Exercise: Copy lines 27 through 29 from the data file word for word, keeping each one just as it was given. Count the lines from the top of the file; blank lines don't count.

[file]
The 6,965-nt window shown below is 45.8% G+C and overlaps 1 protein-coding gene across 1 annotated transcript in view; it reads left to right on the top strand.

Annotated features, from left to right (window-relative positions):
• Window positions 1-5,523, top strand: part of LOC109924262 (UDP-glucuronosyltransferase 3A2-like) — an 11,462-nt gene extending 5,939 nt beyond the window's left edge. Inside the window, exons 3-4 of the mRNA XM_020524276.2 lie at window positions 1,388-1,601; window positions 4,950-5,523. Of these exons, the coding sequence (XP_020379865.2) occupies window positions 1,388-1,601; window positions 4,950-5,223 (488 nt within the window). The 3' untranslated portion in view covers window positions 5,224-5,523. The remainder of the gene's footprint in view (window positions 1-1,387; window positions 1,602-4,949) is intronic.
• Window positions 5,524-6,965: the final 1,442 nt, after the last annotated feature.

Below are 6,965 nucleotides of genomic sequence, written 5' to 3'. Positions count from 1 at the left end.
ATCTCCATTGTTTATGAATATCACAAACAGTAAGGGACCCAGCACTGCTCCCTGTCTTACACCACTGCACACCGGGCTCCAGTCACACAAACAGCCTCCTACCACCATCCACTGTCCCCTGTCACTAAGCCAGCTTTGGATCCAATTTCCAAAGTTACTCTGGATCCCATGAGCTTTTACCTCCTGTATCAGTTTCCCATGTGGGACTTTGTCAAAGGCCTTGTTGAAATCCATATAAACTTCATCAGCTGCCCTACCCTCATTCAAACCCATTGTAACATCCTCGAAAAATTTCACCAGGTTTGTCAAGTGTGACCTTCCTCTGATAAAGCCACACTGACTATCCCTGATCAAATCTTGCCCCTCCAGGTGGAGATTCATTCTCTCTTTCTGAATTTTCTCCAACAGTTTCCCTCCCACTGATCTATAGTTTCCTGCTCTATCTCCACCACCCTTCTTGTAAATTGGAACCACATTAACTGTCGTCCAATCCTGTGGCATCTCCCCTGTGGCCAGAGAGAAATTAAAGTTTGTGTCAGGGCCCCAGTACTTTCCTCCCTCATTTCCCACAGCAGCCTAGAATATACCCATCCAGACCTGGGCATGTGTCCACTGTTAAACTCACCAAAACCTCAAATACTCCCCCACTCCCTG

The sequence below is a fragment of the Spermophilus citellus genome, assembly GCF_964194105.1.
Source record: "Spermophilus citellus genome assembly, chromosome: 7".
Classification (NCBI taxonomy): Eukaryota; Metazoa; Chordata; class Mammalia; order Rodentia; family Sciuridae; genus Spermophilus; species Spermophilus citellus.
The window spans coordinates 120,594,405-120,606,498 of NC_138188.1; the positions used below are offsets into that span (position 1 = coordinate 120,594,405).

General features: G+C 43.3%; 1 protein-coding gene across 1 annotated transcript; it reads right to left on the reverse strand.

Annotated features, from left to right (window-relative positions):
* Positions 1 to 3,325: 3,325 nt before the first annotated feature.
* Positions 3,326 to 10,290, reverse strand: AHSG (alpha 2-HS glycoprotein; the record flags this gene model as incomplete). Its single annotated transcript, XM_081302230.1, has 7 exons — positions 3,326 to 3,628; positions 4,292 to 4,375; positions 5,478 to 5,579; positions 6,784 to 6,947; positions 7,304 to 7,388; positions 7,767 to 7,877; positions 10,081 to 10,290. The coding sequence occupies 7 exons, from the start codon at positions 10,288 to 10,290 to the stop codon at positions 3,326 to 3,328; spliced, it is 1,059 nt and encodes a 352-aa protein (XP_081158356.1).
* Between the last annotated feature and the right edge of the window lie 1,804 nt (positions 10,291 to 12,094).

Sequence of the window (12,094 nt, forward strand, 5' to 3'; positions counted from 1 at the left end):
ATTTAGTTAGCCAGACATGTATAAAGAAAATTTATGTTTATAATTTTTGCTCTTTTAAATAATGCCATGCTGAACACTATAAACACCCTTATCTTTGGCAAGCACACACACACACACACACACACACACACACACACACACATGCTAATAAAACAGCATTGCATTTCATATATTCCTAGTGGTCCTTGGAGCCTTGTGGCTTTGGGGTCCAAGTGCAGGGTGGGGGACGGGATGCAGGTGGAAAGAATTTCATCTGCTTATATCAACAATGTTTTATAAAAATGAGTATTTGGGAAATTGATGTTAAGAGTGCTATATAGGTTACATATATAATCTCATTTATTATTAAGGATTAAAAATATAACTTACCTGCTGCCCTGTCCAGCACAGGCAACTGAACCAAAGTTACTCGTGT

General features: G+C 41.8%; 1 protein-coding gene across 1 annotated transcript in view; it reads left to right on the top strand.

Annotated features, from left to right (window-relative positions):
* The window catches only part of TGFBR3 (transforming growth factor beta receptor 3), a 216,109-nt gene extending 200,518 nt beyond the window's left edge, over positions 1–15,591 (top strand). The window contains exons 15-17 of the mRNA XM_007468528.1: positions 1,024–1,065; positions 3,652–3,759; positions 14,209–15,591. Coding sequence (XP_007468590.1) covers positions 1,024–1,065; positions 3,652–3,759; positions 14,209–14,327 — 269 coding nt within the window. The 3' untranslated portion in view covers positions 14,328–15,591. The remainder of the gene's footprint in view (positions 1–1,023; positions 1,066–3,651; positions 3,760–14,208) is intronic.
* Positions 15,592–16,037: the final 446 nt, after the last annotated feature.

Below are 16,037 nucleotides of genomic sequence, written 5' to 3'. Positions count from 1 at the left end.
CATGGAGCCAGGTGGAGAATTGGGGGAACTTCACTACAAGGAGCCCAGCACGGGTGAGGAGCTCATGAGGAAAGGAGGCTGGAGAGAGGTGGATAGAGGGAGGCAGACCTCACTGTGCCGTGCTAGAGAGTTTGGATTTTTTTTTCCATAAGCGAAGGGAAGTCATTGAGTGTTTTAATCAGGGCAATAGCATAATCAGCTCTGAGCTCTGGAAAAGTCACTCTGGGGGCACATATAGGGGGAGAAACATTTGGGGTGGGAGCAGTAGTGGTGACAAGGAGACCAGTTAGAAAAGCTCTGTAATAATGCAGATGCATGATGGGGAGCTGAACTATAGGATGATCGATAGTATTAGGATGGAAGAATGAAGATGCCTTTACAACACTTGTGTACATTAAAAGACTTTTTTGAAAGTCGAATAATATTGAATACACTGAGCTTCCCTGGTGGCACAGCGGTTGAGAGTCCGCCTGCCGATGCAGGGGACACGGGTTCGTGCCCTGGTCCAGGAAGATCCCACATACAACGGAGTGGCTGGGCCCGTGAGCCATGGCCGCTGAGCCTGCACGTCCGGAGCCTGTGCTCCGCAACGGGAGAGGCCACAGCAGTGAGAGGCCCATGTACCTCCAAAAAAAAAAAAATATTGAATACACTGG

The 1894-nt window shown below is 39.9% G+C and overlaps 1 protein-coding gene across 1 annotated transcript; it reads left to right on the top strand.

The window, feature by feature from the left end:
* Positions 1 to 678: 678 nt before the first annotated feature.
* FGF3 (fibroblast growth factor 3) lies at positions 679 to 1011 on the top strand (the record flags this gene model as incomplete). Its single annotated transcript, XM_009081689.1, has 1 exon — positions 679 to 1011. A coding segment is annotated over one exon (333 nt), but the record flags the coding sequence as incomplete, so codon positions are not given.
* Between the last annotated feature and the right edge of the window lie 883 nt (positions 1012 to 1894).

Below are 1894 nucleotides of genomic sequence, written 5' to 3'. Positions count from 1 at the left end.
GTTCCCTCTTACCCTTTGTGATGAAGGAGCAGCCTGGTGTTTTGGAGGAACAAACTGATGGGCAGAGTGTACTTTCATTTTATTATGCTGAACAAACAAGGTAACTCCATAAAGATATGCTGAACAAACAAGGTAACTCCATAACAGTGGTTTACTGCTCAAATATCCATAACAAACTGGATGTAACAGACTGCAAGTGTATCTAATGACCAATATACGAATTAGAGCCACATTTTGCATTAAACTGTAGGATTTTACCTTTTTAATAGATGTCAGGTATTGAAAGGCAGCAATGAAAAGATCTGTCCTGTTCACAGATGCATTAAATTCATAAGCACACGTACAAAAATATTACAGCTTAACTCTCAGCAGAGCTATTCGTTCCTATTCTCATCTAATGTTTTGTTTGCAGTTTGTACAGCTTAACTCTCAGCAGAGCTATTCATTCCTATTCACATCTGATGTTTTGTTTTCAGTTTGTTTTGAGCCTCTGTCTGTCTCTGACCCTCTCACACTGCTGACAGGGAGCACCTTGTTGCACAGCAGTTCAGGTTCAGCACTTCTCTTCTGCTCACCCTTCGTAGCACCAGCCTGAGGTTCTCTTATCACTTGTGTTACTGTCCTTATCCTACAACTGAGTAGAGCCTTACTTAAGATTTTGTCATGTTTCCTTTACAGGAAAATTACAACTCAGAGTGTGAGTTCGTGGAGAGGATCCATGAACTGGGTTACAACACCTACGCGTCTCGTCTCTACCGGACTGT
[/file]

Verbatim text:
* FGF3 (fibroblast growth factor 3) lies at positions 679 to 1011 on the top strand (the record flags this gene model as incomplete). Its single annotated transcript, XM_009081689.1, has 1 exon — positions 679 to 1011. A coding segment is annotated over one exon (333 nt), but the record flags the coding sequence as incomplete, so codon positions are not given.
* Between the last annotated feature and the right edge of the window lie 883 nt (positions 1012 to 1894).

Below are 1894 nucleotides of genomic sequence, written 5' to 3'. Positions count from 1 at the left end.